Rural economic development in Alabama is getting some personal attention from two experts with a track record in recruiting industry and adding jobs.
Brian Hilson steps into the newly-created role of rural development strategist at the Economic Development Association of Alabama. Hilson most recently was the president and CEO of the Birmingham Business Alliance. He held the same position at the Huntsville-Madison County Chamber of Commerce prior to that.
On Monday, the Alabama Department of Commerce announced Brenda Tuck is the first to take on the new job of rural development manager at the state agency. Tuck previously served in Commerce’s Workforce Development Division as regional workforce council liaison. Prior to that, she served in economic development positions in Southwest Alabama, including Marengo, Dallas and Wilcox counties.
In her new role, Tuck will provide technical assistance to rural communities being considered for economic development projects. She will also provide ongoing assistance and training for rural communities seeking to enhance their competitiveness for new investment and jobs.
“Rural communities in Alabama can benefit from having a go-to person who can connect them with the resources they need to improve their economic development prospects,” Tuck said. “I look forward to working with the leaders from rural counties and communities across the state in this important role.”
In his job at EDAA, Hilson has been traveling around the state meeting with officials in the 40 of Alabama’s 67 counties where the population is 50,000 or less.
“This is something that has really never been done before in Alabama,” Hilson said.
Those visits are revealing common issues – some that are easier to fix than others.
“It’s really important to help everyone involved in economic development around the state understand the importance of our rural communities and how they’re performing, or not performing in economic development,” Hilson said. “Some are doing very well, some are kind of in the middle of the road and some have a long, long way to go to get properly organized and understand their assets.”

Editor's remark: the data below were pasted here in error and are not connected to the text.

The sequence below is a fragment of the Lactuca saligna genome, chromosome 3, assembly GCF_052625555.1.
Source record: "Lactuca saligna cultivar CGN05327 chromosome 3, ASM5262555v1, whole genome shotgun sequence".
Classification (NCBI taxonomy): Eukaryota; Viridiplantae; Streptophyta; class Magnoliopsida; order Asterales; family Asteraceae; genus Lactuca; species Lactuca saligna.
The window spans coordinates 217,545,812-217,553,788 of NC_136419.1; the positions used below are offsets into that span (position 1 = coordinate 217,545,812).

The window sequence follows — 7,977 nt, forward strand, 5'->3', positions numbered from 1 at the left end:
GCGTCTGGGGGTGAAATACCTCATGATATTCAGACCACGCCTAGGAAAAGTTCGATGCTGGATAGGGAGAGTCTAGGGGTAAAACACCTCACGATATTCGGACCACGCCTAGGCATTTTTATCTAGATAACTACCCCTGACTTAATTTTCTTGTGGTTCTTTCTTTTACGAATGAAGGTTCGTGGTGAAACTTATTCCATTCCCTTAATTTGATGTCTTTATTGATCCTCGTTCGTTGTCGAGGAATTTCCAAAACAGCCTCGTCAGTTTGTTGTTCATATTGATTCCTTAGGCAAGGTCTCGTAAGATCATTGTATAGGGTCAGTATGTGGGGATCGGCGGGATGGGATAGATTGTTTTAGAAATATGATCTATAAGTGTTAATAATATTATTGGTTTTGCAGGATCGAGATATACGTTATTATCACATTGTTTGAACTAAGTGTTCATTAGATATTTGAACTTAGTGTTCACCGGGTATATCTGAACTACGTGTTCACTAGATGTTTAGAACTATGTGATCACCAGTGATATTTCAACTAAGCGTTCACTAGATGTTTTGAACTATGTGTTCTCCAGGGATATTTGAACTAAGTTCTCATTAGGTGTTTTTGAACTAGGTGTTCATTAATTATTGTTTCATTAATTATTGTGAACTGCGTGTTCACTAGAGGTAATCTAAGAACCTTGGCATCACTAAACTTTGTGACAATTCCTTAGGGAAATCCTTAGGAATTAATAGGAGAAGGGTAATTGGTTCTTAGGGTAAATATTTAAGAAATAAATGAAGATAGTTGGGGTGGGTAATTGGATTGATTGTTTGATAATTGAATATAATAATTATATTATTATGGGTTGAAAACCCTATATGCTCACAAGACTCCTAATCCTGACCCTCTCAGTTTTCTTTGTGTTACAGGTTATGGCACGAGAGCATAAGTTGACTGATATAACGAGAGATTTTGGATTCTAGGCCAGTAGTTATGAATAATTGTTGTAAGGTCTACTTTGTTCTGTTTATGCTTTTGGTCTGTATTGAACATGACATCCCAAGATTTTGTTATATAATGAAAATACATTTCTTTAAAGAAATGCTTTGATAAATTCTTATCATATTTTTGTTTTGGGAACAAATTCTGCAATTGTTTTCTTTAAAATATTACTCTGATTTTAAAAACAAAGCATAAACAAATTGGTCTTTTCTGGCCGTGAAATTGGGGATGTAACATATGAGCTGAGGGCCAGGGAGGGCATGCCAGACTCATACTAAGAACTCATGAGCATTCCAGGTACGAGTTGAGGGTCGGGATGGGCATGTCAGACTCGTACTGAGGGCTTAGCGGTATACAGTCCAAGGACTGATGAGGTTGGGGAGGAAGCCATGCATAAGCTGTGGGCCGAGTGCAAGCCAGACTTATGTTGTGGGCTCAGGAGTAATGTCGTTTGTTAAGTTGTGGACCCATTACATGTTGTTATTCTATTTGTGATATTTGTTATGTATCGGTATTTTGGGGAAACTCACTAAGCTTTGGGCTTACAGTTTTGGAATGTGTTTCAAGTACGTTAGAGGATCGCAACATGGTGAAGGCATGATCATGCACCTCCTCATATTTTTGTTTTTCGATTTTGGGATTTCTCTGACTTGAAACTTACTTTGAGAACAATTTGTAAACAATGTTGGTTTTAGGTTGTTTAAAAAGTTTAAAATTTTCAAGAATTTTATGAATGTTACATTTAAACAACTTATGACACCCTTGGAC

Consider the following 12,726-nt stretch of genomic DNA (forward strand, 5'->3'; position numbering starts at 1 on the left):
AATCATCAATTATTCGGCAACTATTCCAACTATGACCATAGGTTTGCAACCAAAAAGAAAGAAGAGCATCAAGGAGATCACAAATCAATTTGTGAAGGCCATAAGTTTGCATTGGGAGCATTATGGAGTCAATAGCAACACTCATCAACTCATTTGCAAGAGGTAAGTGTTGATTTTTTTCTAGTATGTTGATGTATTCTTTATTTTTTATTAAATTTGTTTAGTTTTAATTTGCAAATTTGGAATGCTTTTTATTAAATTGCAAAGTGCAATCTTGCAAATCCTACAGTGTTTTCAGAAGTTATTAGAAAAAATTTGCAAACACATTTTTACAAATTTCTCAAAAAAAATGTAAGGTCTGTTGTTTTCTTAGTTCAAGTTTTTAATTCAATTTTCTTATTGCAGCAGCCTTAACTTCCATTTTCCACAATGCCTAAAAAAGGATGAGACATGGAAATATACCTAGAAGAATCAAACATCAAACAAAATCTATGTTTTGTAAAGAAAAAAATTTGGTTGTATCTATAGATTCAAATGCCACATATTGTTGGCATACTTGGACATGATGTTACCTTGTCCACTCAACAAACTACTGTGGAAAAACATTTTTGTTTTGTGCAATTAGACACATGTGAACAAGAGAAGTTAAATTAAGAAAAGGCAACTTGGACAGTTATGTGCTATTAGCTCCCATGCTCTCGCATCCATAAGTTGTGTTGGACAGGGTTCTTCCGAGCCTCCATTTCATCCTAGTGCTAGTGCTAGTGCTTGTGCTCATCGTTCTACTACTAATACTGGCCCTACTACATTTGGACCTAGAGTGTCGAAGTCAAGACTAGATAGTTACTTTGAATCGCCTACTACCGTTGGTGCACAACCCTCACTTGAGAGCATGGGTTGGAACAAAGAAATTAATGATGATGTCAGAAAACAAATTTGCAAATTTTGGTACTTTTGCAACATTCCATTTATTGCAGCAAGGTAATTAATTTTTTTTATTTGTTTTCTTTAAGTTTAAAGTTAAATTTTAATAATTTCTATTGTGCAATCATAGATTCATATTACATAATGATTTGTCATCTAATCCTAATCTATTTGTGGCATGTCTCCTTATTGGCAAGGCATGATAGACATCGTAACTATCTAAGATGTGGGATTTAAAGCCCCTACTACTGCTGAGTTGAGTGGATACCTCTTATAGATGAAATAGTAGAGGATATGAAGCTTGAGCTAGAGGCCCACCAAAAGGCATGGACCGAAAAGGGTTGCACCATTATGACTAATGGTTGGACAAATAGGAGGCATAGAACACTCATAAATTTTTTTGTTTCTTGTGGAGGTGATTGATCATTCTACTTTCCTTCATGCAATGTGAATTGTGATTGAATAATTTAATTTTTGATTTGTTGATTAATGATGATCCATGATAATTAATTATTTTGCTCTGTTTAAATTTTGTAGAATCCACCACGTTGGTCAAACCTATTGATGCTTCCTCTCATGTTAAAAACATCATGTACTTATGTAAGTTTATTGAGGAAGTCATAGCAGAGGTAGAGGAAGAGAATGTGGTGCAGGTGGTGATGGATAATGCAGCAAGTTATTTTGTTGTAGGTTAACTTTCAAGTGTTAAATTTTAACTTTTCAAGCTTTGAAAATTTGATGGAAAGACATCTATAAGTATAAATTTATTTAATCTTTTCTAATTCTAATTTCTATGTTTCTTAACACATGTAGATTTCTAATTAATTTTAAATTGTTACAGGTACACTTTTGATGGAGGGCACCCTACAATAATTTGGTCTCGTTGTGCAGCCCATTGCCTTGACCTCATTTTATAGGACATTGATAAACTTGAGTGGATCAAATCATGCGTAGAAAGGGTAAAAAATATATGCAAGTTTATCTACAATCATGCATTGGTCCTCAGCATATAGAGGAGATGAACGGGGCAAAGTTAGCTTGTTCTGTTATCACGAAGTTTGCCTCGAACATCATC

At the EDAA Summer Conference on Monday, Hilson moderated a panel of companies who have found success in rural areas. David Holder, general manager of Southern operations for auto supplier Sanoh America, talked about how his company has expanded seven times in the past 19 years and grown with the automotive industry in the state. He said Scottsboro has been a partner in the company’s growth, helping with workforce, infrastructure, incentives and other issues.
Although Kimber Manufacturing is still ramping up its firearm assembly business in Troy, Scott Moore, the vice president of manufacturing, said working with local economic development officials has been a key to the early success at the plant.
Another perfect marriage appears to be between Thomasville and the Westervelt Company. Steve Metz is the plant manager of the Westervelt sawmill being built in the Clarke County community that will create 175 jobs.
Metz said he is constantly being asked by local officials if there is anything the company needs. Most of the time he said the company doesn’t need anything but, on the off-chance he mentions he does need something, it is provided almost immediately or a plan is put in place to provide it.
“The support you get from a local community is amazing,” Metz said.
Thomasville Mayor Sheldon Day said he is glad to hear Westervelt feels welcome.
“We think it’s cool to be rural in Thomasville,” Day said. “If you want to do something special, really special, come to a rural community.”
Day said a plant like Westervelt can have a big impact on a small community like Thomasville. It’s a town where the plant manager is recognized in the grocery store and given a ‘thank you’ by a grandmother for giving her grandson a job.
Day said he’s heard lip service and seen studies done before to address the needs of rural Alabama. But something is different today.
“So many times, they did these beautiful studies and it told you some of the things they needed to do but those studies weren’t put into action,” he said. “I’m pleased to see it looks like now we’ve got a joint effort between the state, EDAA and many other organizations – folks like PowerSouth, Alabama Power and others – focusing truly on rural development now.”
Day said Thomasville is proof that rural economic development is possible if a community is prepared to put in the time and effort.
“If we can do it 65 miles from the closest interstate, anybody can do it,” he said. “You’ve just got to put your nose to the grindstone and do what my grandfather used to say, ‘Keep your head down and keep plowing, son.’”
Hilson agreed that communities like Thomasville are examples of what’s possible.
“There is really plenty of that to go around, but it takes a lot of preparation for communities to do that – I’m talking about physical infrastructure, workforce, of course, but also leadership and those are the kinds of issues that we’re really focused on,” he said.
Putting communities in a position to be competitive is the focus.
“They can’t market themselves effectively until they’ve got a more marketable product,” Hilson said.
He said the EDAA rural development committee will be launching a pilot program in 2020 in which five rural areas of the state will get specialized attention to prepare them for economic development. Hilson said those initial pilot communities will likely be regional and not individual cities.